“@Obama2012: Vice President Biden: “When the middle class grows, the wealthy get wealthier, the poor get less poor, and the economy gets stronger.””
For the 2012 tax year, you can take a tax deduction on medically necessary home improvements — like installing a wheelchair ramp and other projects that make life easier for an ill or injured family member — if you: Itemize deductions, Spend more than 7.5% of your adjusted gross income on the upgrades (10% of AGI if you’re subject to alternative minimum tax).
Starting in 2013, if you’re under age 65, you can’t take the tax deduction on medical expenses until you spend 10% of your AGI. But if you’re 65 or older in 2013, you can stick with the 7.5% AGI tax deduction threshold through the end of 2016. The rules for tax deductions on medical home improvements are tricky: 1.) Start with what it costs to modify your home. 2.) Subtract the value the upgrades add to your home. 3.) What’s leftover is your tax deduction — if you meet your AGI threshold. How it works: Say you’re 45 years old and spend $20,000 to put a bathroom on the first floor of your home because your husband can’t climb stairs anymore. Your AGI is $100,000 and the bathroom adds $10,000 to the value of your house. 1.) Start with the cost of the improvements: $20,000 2.) Subtract your added home value: $10,000 3.) Of that $10,000 difference, you can only take a deduction for expenses that exceed 7.5% of your AGI or $7,500.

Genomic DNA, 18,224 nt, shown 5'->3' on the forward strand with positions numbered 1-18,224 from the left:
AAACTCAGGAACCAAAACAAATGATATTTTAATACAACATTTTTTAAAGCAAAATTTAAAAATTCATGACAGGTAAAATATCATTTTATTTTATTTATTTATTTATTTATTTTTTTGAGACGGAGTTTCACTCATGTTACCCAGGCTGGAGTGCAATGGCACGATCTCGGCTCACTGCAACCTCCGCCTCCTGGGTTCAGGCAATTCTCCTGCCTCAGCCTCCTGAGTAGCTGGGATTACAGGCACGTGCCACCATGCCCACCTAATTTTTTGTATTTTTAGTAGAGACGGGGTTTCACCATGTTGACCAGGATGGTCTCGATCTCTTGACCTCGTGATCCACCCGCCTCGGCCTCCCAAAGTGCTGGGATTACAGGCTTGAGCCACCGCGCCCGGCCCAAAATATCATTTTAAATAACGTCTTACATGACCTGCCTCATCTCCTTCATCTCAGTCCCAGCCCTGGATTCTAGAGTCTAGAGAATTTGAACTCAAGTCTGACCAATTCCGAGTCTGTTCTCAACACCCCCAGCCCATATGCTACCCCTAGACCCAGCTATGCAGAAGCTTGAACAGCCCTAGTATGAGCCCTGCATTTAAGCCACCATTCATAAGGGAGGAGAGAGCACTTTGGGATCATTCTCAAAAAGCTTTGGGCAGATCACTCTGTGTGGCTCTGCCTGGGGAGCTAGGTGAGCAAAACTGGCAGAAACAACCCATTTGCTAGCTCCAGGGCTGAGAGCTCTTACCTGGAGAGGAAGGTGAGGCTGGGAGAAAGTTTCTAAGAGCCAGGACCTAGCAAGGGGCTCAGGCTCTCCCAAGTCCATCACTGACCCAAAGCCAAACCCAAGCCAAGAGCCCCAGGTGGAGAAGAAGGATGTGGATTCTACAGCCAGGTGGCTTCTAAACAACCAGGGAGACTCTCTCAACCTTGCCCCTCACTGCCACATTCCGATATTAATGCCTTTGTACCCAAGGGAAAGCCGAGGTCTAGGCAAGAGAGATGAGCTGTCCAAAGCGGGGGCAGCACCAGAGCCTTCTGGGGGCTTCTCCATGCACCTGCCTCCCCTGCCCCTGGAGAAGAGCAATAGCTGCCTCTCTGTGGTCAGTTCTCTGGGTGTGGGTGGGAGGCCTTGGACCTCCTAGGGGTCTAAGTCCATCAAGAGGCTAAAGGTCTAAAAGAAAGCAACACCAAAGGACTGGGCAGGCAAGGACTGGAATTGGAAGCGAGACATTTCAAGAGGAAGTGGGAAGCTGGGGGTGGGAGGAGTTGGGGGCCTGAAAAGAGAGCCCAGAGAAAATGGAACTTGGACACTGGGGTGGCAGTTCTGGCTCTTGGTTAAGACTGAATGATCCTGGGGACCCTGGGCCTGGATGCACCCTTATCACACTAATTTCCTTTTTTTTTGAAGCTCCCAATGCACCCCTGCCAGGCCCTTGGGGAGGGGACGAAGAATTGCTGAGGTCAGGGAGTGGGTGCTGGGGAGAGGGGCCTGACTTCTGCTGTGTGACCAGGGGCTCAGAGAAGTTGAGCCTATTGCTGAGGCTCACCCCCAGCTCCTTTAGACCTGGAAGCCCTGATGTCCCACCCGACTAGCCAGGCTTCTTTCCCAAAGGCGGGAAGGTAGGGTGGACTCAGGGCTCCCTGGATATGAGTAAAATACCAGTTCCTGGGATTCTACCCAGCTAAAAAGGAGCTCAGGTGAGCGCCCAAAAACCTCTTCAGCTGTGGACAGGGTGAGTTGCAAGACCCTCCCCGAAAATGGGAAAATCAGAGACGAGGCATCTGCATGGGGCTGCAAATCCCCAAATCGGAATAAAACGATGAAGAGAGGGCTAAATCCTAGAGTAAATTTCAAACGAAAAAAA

So if you itemize, you can take a $2,500 deduction for the 2012 tax year. Wait until 2013 and you get no deduction because your threshold rises to 10%. If you’re over age 65, though, you can claim a $2,500 deduction. Some of the improvements that you can claim a tax deduction for, according to IRS Publication 502, “Medical and Dental Expenses”: Entrance ramps for your home; Grading the yard before building a ramp, or to make it easier to get in your home; Widening exterior or interior doorways; Widening or removing hallways; Installing railings, support bars, or other bathroom improvements, Lowering or modifying kitchen cabinets and equipment; Moving or modifying electrical outlets and fixtures; Installing porch lifts and other forms of lifts (but elevators generally add value to the house); Modifying fire alarms, smoke detectors, and other warning systems, Modifying stairways, Lead-based paint removal, Adding handrails, Changing door knobs; upkeep of medically necessary upgrades, like elevators, and operating costs; Lead-based paint removal if your child has lead poisoning; and renovating an existing bathroom to make it handicap accessible or adding a new accessible bath. (Houselogic 4/10/12).
Nearly four decades after the United States government mandated the use of the terms “Hispanic” or “Latino” to categorize Americans who trace their roots to Spanish-speaking countries, a new nationwide survey of Hispanic adults finds that these terms still haven’t been fully embraced by Hispanics themselves. A majority (51%) say they most often identify themselves by their family’s country of origin; just 24% say they prefer a pan-ethnic label. Click here to read the entire article.